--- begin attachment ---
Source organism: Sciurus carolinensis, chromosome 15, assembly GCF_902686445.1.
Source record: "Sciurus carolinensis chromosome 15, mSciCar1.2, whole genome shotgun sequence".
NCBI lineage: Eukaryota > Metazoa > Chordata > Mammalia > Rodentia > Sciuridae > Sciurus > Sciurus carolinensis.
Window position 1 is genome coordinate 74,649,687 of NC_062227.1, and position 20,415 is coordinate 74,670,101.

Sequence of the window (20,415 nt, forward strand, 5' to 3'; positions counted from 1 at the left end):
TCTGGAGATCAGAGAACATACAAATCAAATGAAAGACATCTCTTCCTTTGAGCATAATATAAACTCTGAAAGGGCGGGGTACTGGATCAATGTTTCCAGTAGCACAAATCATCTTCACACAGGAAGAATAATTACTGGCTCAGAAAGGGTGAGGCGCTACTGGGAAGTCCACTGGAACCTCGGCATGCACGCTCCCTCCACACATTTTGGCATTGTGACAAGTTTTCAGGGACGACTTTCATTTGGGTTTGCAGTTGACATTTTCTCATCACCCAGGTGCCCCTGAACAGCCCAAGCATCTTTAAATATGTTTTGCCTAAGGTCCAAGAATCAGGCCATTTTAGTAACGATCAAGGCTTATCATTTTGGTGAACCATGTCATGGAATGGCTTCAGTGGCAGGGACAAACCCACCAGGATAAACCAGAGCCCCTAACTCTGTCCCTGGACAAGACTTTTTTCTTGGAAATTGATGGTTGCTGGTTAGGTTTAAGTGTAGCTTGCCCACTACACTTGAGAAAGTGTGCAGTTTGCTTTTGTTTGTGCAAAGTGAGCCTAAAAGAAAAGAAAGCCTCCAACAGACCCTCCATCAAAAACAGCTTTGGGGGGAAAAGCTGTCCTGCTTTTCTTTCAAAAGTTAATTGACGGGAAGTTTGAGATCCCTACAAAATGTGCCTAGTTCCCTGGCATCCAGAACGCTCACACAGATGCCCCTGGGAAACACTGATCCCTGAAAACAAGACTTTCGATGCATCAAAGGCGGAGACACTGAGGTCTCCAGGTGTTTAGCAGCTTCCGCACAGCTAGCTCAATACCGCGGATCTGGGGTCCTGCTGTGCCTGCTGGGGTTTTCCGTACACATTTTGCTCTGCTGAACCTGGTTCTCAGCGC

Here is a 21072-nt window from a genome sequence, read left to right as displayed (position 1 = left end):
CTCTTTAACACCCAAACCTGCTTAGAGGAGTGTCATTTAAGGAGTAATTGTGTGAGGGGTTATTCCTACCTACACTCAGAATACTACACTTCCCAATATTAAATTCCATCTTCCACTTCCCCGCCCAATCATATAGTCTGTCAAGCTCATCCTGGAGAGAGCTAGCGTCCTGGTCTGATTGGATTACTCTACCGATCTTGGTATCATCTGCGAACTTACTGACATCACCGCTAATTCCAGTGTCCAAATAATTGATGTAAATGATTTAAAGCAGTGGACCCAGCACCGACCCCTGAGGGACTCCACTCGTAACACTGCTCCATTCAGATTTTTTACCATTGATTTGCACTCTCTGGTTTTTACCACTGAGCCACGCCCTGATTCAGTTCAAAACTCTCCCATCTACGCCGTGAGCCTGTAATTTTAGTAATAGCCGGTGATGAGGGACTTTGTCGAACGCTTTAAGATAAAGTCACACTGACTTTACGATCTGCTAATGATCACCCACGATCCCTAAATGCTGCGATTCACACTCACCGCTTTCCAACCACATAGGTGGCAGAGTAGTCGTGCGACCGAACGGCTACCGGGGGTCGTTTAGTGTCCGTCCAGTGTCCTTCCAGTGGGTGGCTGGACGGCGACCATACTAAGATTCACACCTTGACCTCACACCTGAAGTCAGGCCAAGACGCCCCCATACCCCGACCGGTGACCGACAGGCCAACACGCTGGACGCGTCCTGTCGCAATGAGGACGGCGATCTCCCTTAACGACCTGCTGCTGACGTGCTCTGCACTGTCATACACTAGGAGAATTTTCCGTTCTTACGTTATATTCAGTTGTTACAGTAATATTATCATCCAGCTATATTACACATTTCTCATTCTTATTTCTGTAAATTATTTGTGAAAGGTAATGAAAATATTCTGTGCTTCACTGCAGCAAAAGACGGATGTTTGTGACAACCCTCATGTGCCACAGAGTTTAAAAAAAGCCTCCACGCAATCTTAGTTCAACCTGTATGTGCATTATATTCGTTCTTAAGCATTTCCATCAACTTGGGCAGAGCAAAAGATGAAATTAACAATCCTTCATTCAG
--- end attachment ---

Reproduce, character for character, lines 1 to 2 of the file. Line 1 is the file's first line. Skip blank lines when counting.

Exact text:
Source organism: Sciurus carolinensis, chromosome 15, assembly GCF_902686445.1.
Source record: "Sciurus carolinensis chromosome 15, mSciCar1.2, whole genome shotgun sequence".